by Devon Downey, Idaho Reports
The Idaho Supreme Court has ruled in favor of the Idaho legislature after a lengthy public dispute regarding control of first floor office space in the Idaho statehouse.
In 2018, Speaker of the House Scott Bedke and then-President Pro Tempore of the Senate Brent Hill wrote to then-Idaho State Treasurer Ron Crane telling his office of their intention to evict the treasurer for additional legislative space in the Idaho Capitol after Crane’s retirement.
One year later, five House members sent a letter to newly elected Treasurer Julie Ellsworth telling her that the space occupied by the Treasurer would be reallocated for use by the legislature. After another letter was sent without receiving a response, Bedke and Hill asked the courts to weigh in on who had the authority over the space on the first floor of the Capitol under Idaho Code section 67-1602, which clarifies control and allocation of areas in the Capitol between the executive and legislative departments.
After the district court ruled for Bedke and Hill in July 2020, Ellsworth appealed, arguing that the courts should not hear the case as it is a political question and that the court incorrectly read the statute. Ellsworth also claimed that both branches of the legislature needed to vote on the eviction, not just the presiding officers.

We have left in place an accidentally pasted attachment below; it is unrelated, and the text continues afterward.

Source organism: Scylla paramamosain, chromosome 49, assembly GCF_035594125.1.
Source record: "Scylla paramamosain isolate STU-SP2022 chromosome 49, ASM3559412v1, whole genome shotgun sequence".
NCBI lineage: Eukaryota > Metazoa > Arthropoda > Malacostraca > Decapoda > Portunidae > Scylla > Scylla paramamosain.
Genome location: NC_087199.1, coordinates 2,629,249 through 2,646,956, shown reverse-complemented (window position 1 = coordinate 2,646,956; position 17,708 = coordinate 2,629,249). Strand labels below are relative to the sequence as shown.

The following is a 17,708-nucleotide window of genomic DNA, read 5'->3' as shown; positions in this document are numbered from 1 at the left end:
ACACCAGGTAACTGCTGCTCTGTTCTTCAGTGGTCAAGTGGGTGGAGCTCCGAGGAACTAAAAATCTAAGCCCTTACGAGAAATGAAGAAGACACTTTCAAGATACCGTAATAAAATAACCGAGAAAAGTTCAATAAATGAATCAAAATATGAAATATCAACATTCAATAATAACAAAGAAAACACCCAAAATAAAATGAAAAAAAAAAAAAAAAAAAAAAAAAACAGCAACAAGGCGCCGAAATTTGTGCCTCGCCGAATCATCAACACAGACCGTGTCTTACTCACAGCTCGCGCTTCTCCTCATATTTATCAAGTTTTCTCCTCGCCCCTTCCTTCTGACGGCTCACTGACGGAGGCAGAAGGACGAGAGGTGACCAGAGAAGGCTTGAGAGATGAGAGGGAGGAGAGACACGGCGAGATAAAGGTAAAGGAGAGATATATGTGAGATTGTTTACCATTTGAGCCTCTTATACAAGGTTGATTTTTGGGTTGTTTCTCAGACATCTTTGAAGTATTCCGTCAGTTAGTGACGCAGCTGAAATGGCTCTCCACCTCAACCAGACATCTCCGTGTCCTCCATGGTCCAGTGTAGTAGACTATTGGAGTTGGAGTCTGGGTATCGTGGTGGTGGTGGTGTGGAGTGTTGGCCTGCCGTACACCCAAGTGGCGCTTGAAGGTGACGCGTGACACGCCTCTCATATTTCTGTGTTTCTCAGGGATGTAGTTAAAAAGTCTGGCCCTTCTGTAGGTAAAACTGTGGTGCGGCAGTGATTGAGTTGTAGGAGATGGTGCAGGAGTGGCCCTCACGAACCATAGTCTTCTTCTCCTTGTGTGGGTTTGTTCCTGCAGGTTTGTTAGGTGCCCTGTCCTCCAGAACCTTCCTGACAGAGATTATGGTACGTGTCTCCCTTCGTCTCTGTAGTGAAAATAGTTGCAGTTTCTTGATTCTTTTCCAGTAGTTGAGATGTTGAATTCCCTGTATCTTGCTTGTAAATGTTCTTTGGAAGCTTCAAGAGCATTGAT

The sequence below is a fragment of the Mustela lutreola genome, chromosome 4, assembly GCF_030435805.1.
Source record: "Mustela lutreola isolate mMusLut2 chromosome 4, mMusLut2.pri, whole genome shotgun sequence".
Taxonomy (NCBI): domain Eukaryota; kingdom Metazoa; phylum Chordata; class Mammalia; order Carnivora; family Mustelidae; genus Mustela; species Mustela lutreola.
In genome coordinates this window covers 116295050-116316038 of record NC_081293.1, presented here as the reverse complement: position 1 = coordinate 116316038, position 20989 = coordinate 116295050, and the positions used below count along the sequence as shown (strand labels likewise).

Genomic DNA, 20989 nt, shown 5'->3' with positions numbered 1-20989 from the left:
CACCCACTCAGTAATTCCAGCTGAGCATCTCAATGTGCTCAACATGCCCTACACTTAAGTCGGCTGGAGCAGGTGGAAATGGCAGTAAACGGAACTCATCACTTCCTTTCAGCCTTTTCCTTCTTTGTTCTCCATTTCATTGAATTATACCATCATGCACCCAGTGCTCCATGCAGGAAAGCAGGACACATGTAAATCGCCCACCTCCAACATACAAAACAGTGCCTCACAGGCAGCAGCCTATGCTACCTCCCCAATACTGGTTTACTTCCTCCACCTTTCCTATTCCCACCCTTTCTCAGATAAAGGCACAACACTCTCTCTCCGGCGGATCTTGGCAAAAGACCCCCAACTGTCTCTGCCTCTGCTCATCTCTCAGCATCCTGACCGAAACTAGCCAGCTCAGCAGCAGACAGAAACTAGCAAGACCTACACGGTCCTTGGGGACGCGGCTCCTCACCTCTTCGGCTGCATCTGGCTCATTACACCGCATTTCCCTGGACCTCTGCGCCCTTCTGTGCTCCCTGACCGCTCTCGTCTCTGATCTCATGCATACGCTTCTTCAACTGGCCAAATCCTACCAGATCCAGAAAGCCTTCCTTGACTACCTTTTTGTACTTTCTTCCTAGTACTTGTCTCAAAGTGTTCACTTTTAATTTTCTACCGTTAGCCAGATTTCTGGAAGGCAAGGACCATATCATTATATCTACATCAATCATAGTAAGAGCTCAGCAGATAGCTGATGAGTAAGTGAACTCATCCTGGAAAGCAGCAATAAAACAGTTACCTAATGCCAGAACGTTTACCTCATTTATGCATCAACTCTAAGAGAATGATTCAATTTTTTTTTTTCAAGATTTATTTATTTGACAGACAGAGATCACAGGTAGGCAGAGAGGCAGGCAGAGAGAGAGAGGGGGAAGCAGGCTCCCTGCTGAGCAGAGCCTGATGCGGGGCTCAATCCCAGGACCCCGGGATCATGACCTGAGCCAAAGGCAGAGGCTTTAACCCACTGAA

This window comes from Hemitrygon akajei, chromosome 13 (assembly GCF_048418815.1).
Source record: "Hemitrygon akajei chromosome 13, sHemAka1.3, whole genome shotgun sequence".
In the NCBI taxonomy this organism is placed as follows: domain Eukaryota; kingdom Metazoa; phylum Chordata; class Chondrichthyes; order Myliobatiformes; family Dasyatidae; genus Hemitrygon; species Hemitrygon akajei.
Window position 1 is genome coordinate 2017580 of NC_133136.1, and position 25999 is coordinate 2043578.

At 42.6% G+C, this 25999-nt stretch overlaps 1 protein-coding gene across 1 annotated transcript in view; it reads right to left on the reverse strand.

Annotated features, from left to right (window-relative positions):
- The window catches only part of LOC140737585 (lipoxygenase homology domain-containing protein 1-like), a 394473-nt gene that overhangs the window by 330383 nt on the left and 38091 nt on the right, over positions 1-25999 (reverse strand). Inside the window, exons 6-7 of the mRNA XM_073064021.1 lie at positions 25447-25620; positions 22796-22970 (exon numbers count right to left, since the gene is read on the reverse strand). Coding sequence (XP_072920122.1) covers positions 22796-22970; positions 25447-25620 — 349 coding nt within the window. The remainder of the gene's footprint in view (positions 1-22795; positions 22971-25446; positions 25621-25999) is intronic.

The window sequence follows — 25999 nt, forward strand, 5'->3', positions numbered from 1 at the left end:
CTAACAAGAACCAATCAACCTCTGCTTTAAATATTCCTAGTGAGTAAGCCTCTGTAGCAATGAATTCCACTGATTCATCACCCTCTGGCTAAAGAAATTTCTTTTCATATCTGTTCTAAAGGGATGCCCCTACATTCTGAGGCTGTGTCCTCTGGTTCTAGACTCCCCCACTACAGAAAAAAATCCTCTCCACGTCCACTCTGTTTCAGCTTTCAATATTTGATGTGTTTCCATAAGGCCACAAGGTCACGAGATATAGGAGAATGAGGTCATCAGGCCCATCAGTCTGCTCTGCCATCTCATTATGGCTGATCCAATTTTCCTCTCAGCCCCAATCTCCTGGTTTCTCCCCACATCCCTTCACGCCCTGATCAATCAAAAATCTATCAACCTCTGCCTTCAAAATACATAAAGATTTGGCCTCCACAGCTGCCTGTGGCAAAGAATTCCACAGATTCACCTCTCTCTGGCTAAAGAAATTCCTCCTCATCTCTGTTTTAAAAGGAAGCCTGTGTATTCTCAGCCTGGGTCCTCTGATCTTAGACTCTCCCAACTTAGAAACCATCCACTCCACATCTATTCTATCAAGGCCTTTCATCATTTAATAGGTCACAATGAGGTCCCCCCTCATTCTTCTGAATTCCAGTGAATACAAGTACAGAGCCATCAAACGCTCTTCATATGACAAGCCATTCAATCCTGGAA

Writing for a unanimous Court, Justice John Stegner rejected those claims, stating that the presiding officers of the House and the Senate “determine the use of and… allocate the space on the first floor.” The Court ruled that “[t]he interpretation of Idaho Code section 67-1602(3) does not raise a political question”.
A third merit argument regarding Idaho Code section 67-1608, which details the duties of the Idaho Capitol Commission, was deemed not applicable based on their findings.
As is customary, Bedke and Hill are entitled to their appeals costs.
In a statement, Bedke applauded the “pointed and sensible decision”, saying, “we would have preferred the State Treasurer had respected the rule of law and avoided the need for this lawsuit. We now hope to finally move forward without any further delays or complications.”
Ellsworth responded with concerns for the future of Idaho’s government. “The court has spoken. If the legislature chooses to move forward by providing funding, and the Capitol Commission approves this major historic character change to the building, I will move out of this space that the State Treasurer has occupied full-time since the construction of Idaho’s Capitol in 1912. I am still concerned this is another step towards a full-time legislature which will grow government and create further distance and isolation between the citizens of Idaho and their elected officials.”
This case follows a trend of the legislative and executive departments quarreling over the powers of their respective branches. Legislation brought forth so far this session pushing back against Gov. Brad Little’s emergency orders for COVID-19 shows that while this fight against the Treasurer has ended, the battle between the branches continues.
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